When the Rwandan genocide started in early April 1994, the Batutsi of Kigali, men, women and children, pursued by hordes of slaughterers, desperately Iooked for places of refuge and hiding places. Over a thousand of them rushed to one of the capital's biggest hotels, Hôtel des Mille Collines, an establishment owned by Sabena, where safety was ensured by the UNAMIR (United Nations Assistance Mission in Rwanda) forces.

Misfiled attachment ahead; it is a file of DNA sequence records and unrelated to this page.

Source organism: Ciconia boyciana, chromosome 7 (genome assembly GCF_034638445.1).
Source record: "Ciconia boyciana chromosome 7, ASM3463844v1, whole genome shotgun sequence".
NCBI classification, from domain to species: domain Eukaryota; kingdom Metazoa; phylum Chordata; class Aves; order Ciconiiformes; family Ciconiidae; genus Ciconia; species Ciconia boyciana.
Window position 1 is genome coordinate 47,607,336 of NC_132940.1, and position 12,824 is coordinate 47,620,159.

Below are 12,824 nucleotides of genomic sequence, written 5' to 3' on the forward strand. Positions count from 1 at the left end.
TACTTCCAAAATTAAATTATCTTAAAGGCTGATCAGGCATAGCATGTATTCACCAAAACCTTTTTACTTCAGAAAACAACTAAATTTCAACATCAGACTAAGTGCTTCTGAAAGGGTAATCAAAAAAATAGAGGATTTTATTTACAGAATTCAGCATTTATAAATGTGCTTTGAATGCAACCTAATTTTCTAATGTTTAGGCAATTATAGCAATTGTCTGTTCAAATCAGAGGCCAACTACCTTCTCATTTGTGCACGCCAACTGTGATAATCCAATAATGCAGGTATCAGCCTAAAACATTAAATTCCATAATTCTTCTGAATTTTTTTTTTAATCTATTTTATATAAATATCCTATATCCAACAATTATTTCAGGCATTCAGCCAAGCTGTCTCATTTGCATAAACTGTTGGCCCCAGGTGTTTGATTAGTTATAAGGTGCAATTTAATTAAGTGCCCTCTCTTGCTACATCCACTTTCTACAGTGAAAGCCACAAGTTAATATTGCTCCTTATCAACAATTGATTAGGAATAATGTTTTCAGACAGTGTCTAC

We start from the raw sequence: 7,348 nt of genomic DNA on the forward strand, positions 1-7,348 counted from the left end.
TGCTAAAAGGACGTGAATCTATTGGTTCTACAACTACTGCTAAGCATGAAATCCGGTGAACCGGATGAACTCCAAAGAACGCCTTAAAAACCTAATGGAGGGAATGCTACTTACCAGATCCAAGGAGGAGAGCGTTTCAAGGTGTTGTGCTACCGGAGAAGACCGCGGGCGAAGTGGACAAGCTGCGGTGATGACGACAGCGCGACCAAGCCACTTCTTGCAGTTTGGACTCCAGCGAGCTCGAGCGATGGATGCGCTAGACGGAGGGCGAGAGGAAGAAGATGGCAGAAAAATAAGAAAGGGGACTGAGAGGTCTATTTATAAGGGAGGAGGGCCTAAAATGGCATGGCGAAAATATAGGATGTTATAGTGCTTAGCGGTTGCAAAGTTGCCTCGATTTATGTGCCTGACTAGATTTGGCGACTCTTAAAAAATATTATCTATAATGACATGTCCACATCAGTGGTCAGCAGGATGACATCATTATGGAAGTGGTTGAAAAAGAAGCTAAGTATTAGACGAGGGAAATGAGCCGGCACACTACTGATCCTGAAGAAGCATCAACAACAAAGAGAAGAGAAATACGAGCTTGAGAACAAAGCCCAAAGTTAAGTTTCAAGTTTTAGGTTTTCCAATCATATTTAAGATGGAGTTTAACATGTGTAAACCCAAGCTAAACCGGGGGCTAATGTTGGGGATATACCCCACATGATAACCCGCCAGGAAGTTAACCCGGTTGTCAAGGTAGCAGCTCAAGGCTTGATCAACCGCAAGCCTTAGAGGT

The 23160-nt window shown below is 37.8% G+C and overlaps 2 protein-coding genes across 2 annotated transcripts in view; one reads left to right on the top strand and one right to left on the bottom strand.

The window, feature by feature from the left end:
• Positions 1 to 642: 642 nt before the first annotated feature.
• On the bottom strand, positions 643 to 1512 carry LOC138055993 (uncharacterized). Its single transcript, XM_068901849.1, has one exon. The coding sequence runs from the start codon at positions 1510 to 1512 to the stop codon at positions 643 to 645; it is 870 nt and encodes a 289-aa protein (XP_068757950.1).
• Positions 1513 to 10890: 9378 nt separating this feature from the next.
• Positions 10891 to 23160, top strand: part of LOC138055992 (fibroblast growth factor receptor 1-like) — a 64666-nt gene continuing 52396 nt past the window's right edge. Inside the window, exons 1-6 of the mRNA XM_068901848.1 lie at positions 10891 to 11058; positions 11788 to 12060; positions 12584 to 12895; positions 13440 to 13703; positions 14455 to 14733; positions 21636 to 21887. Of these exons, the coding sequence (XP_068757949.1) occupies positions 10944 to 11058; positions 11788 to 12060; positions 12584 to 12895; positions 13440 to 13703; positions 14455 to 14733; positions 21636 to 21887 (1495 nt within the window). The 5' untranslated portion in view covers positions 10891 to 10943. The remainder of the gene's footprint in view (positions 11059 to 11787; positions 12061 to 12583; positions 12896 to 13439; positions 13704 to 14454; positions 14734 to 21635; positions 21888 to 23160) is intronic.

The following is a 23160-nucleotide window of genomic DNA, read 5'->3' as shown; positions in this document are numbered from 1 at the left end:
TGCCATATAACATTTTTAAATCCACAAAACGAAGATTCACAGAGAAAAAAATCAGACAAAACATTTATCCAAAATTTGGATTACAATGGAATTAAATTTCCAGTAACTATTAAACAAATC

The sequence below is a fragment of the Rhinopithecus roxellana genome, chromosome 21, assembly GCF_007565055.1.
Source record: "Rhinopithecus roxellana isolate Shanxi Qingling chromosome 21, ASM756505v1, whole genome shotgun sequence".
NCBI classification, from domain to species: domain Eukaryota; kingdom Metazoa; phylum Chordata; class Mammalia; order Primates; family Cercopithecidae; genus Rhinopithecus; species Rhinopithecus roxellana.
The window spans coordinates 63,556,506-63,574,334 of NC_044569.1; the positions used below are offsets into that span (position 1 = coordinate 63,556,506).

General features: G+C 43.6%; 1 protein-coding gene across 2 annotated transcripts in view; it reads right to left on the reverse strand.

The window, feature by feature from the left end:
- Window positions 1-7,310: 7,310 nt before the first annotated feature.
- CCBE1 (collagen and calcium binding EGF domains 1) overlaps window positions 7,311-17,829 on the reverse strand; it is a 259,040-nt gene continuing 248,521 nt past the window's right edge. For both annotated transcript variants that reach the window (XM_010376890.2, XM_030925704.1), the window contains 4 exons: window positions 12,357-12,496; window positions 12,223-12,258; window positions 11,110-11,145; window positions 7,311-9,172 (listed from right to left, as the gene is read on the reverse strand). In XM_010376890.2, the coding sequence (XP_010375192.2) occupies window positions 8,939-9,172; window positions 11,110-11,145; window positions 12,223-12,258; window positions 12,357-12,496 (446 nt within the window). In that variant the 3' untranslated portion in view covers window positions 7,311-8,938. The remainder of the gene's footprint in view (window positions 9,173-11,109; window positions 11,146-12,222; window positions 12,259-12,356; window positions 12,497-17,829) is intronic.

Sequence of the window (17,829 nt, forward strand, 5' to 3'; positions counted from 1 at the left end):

What did these poor people really find within its walls? Were they safeguarded, fed and cared for, and were their lives spared, thanks to the heroism of the hotel manager, as depicted in "Hotel Rwanda," the famous film released in 2005? Or were they only saved alter many harrowing weeks thanks to external circumstances that had nothing to do with the actions of the hotel management? Alfred Ndahiro and Privat Rutazibwa's book distinguishes between the facts as they really happened inside Hôtel des Mille Collines and the story as it was told eleven years later in a film that deeply moved public opinion and achieved global success.